India’s slavish media plays up the Alphonsa canonization event

published on October 14, 2008

What would your opinion be of a person who says, “I have a great desire to suffer with joy. It seems that my spouse (Jesus) wishes to fulfill this desire. I consider a day in which I have not suffered as a day lost to me”?


Would you not call such a person ‘mad’?


But this is exactly what the nun Alphonsa, who was yesterday given a promotion to sainthood, said, according to her biography prepared by the Vatican itself.


This statement of this alleged saint is typical of the totally illogical Christian religion.


Is it not monstrous that a person, who was never considered anything other than ordinary, should be made a saint after death? That too, 50 years after death?


Does the church think it can fool Hindus and the rest of the world by arranging some bogus ‘miracles’ for this alleged saint?


What kind of a religion is this that does not honour any good or great person while alive but begins ‘canonizing’  people like Alphonsa after death?


The spectacular publicity given to the terribly hypocritical event of canonization by India’s ‘sickular’ media is utterly shameful. They made it sound as if the Vatican had done a great favour to India even when the Pope did not fail to hint at Christian ‘suffering’ in India during the ceremony.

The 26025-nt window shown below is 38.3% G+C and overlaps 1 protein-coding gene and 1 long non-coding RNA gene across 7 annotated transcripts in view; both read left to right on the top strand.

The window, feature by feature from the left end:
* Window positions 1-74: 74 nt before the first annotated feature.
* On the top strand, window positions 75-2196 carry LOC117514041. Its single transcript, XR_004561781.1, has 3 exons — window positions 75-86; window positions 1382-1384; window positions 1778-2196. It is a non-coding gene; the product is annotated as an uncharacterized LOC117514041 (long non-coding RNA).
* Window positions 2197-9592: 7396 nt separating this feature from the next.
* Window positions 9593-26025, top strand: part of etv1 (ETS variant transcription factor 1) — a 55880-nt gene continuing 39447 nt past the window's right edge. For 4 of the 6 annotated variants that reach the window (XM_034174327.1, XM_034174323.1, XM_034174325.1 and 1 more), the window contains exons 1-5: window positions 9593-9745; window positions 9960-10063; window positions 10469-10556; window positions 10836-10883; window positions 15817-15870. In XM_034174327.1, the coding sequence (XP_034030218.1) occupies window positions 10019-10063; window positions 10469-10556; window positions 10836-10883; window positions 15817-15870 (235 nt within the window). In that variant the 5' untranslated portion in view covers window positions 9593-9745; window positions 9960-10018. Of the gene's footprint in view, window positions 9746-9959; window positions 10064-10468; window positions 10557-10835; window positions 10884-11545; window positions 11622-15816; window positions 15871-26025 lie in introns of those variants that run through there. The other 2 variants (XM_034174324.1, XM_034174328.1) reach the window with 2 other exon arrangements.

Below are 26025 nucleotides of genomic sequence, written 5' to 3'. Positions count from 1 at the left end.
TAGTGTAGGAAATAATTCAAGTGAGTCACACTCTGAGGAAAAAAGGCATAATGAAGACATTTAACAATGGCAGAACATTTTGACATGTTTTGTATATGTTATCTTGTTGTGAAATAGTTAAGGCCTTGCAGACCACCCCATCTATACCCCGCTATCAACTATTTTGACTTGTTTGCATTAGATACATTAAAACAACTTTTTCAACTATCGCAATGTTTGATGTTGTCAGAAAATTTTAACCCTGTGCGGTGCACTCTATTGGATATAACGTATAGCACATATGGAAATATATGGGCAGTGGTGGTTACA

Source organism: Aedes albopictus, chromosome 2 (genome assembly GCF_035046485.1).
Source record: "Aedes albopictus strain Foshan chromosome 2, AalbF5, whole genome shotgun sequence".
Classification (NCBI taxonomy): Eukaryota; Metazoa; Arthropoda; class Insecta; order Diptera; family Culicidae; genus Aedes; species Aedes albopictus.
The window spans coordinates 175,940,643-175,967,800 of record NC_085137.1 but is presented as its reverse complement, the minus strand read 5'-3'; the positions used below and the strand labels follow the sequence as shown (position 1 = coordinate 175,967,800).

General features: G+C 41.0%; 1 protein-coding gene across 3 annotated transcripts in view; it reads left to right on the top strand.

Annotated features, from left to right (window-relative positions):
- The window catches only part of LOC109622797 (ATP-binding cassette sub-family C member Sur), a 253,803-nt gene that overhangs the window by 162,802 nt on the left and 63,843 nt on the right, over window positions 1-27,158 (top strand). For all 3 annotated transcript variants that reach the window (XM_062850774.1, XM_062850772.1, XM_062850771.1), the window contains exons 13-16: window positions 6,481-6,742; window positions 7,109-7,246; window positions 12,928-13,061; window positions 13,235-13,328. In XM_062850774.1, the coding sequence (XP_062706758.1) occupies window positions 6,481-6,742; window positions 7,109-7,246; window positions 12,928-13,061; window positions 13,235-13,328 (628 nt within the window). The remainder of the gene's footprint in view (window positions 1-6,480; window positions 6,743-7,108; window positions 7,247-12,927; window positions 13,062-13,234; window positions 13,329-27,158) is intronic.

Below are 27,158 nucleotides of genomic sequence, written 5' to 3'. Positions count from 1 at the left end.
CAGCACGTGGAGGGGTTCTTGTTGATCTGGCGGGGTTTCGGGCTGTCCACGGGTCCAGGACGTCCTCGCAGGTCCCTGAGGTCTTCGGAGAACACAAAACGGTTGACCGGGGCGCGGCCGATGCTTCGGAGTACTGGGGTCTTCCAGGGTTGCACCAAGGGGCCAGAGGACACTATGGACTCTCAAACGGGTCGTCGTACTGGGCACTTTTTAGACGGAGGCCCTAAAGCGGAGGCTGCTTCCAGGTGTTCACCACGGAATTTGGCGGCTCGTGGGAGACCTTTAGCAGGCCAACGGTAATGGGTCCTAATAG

Don’t the Chrisitans know that it does not make any sense to raise anyone to sainthood, long after he or she has taken a new birth, when he or she did not display any sign of saintliness while alive?


Lastly, is this the way saints are made? Can an ordinary person become a saint, simply on the recommendation of the church?


O spiritually illiterate Christians, any ordinary Hindu will tell you that true saints live like saints and are revered by people as saints. Hindu society has always had living saints. We have them even now. To give just two names, Bhagwan Shree Sathya Sai Baba and Mata Amritanandamayi Devi. Do the Christians have anyone of their spiritual stature?


Hindu society must see through the canonization game. It could have been done to raise the rather low status of Christians in India, whom most Hindus regard as pests. It could also be an attempt to encourage and enthuse Indian Christian converters.


By raising a this Keralite woman to the position of a saint, the Vatican and the Indian church has made it clear that they won’t leave us Hindus alone. We too must vow not to allow them to live in peace in India and continue their mission to destroy the native religion and culture of this greatest of all civilizations.

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